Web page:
Salmon Ceremonial Bowl with Moon Design, 2020, Greg A. Robinson
Salmon Ceremonial Bowl with Moon Design, 2020
Greg A. Robinson, Chinook Nation
Yellow Cedar, Red Cedar
8” tall x 10” wide x 8.5” deep
Chinook Salmon Ceremony
When the first salmon is caught, it is brought amongst the people and is only handled by the elders. Salmon berries are placed in a beautifully carved red cedar bowl that is made specifically for this ceremony. The salmon is then fed the salmonberries by each of the children of the tribe. Once all of the children have participated the salmon is cooked. The elders give a small piece of this salmon to the elders participating in the ceremony. The skeleton of the salmon is left intact and is taken back to the river and returned to the Salmon Chief. This ceremony and ritualized handling and preparing of the salmon lets the Salmon Chief know that the Chinook people are taking care of his children and appreciate the bounty he has given to them.
The Chinook Indian Nation is a confederation of the five most western tribes, the Lower Chinook, Clatsop, Willapa, Wahkiakum and Cathlamet located in SW Washington State near the mouth of the Columbia River.
Greg A. Robinson, born in 1957, is a member of the Chinook Indian Nation located in Bay Center, Washington. Primarily self taught, Robinson has been an artist since childhood, with an early fascination for wildlife and tribal art after receiving a small carved canoe as a gift. He sold his first work of art in junior high school. His past and current works in the traditional Chinookan art forms are a tribute to the Columbia River ancestors, to whom art, life, stories, and culture were inseparable. Through his art and instruction he hopes to inspire future Chinookan artisans.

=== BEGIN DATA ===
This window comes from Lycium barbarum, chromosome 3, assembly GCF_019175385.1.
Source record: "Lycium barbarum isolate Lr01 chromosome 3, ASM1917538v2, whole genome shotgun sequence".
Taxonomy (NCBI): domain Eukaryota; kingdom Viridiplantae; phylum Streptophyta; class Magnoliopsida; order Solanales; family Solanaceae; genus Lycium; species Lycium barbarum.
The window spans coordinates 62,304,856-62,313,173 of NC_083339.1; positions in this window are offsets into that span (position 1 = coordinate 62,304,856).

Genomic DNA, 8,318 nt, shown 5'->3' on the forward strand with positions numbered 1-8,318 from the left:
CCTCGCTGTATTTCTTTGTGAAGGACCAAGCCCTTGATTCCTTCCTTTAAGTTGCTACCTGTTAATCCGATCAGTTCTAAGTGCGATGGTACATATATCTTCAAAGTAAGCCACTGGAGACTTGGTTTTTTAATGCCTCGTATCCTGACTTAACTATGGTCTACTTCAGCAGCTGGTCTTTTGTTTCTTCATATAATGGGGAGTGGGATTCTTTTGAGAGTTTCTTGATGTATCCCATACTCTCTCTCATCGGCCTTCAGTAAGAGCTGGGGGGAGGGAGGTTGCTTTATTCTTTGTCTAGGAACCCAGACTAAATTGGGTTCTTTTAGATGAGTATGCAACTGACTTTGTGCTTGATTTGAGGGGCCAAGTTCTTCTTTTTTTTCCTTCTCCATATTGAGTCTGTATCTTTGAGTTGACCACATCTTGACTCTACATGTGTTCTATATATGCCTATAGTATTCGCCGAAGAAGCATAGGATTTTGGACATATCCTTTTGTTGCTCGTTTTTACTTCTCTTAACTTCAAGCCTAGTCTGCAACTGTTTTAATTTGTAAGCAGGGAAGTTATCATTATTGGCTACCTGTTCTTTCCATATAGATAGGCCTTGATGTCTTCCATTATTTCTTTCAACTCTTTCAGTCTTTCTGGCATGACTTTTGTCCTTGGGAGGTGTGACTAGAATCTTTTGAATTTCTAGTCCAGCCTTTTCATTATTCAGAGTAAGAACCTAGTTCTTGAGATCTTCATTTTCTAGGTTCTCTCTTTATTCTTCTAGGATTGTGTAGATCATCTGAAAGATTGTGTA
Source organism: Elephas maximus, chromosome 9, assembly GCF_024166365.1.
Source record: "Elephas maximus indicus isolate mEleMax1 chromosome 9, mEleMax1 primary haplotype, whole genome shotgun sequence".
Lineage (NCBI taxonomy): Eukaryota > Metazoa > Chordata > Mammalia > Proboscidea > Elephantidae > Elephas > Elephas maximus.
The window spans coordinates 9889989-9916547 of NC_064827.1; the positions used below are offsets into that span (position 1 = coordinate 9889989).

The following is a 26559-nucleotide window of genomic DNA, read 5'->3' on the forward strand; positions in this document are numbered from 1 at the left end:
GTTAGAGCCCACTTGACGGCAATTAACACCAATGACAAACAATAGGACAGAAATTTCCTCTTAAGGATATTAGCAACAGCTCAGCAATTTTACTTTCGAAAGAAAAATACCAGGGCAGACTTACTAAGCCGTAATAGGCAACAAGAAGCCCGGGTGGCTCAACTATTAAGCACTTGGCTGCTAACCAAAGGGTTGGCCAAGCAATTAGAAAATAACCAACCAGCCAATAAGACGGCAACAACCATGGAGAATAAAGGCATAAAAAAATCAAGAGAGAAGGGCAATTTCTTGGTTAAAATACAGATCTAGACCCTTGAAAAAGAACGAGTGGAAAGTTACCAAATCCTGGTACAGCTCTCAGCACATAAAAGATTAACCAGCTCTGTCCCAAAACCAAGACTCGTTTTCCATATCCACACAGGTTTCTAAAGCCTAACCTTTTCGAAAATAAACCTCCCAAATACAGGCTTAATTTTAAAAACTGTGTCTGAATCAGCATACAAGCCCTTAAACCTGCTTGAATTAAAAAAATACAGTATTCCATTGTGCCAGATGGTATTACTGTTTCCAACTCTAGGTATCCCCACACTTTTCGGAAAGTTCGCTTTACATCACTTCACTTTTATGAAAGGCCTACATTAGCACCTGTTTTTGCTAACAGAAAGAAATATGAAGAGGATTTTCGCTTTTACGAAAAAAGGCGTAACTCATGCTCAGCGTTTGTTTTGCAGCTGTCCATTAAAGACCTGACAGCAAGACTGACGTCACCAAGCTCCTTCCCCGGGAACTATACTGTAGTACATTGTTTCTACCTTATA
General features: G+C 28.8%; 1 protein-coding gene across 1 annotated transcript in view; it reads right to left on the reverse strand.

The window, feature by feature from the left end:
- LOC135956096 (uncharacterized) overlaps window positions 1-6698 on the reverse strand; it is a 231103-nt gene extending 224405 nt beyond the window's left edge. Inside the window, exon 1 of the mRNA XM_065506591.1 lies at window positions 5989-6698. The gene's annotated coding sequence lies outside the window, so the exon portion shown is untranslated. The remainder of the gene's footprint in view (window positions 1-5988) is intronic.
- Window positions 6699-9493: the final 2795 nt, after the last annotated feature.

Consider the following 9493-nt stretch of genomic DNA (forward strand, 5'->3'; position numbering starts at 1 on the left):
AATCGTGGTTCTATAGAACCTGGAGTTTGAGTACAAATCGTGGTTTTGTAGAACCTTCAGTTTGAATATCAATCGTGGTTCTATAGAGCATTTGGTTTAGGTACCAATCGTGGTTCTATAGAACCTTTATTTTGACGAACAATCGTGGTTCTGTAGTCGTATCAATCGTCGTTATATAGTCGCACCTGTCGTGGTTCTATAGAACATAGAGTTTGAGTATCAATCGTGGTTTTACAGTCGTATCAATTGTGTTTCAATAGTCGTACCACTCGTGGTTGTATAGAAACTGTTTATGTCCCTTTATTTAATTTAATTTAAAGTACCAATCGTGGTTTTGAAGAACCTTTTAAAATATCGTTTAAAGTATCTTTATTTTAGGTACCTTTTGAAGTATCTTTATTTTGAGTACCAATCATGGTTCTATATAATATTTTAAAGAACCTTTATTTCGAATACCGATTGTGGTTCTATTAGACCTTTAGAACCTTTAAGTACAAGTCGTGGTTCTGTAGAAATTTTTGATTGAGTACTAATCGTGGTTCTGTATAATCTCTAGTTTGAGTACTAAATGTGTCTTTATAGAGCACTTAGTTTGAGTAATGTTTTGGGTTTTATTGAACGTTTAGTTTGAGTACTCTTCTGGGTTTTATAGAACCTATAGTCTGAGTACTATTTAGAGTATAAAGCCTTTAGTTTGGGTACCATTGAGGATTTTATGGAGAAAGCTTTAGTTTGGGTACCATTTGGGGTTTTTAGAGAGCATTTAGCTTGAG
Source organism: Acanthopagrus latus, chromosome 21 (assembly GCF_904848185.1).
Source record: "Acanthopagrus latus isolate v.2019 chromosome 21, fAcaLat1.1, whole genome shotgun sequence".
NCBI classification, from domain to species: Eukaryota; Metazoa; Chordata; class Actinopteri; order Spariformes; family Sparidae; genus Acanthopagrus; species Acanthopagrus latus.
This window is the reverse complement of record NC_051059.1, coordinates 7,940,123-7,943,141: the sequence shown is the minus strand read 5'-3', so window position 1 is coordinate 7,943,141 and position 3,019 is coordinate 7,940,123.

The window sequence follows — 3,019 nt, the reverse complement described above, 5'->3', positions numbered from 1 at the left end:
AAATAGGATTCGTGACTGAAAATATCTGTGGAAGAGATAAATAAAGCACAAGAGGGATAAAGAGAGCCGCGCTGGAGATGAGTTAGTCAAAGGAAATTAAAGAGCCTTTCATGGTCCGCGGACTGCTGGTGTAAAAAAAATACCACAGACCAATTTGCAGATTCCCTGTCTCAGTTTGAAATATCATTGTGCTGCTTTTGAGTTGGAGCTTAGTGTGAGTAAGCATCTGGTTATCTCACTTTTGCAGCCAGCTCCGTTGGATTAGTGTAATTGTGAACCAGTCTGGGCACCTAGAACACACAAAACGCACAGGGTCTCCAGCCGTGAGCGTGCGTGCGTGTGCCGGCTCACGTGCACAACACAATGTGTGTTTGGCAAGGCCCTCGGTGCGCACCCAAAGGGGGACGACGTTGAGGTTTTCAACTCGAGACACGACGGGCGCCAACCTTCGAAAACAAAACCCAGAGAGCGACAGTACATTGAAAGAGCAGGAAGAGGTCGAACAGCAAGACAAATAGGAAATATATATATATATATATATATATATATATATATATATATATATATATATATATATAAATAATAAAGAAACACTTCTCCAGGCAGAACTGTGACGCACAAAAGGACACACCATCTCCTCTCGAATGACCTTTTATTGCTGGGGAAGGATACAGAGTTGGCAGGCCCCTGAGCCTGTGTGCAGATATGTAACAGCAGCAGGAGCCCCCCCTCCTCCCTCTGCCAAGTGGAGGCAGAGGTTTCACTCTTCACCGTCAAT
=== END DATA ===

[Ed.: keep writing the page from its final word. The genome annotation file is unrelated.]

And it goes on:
Robinson produces a variety of work in the style of the Chinookan peoples of the middle to lower Columbia River and Willapa Bay. Working primarily in wood, large stone, bone and hide, he draws inspiration and technical knowledge from the study of ancient works in various private and museum collections, including the Portland Art Museum.
In the Fall of 2003, construction began on a full scale traditional plankhouse at the archeological site of Cathlapotle, a settlement of the Chinookan people located in the present day Ridgefield National Wildlife Refuge. Robinson was the acting construction manager and tribal liaison for the project, overseeing the preparation of the red cedar logs and advocating for the traditional aspects of the house. He received the Deptartment of the Interior’s Cooperative Conservation Award in 2005 for his involvement in the project.
In addition to creating art, Robinson contracts for the Confederated Tribes of Grand Ronde as an instructor for the Lifeways cultural program, teaching a variety of carving, painting, design, and outdoor curriculums for tribal members. You can view Robinson’s public art commissions at the Multnomah Falls National Scenic Park in Oregon and the Parkersville Historic Park in Camas, Washington.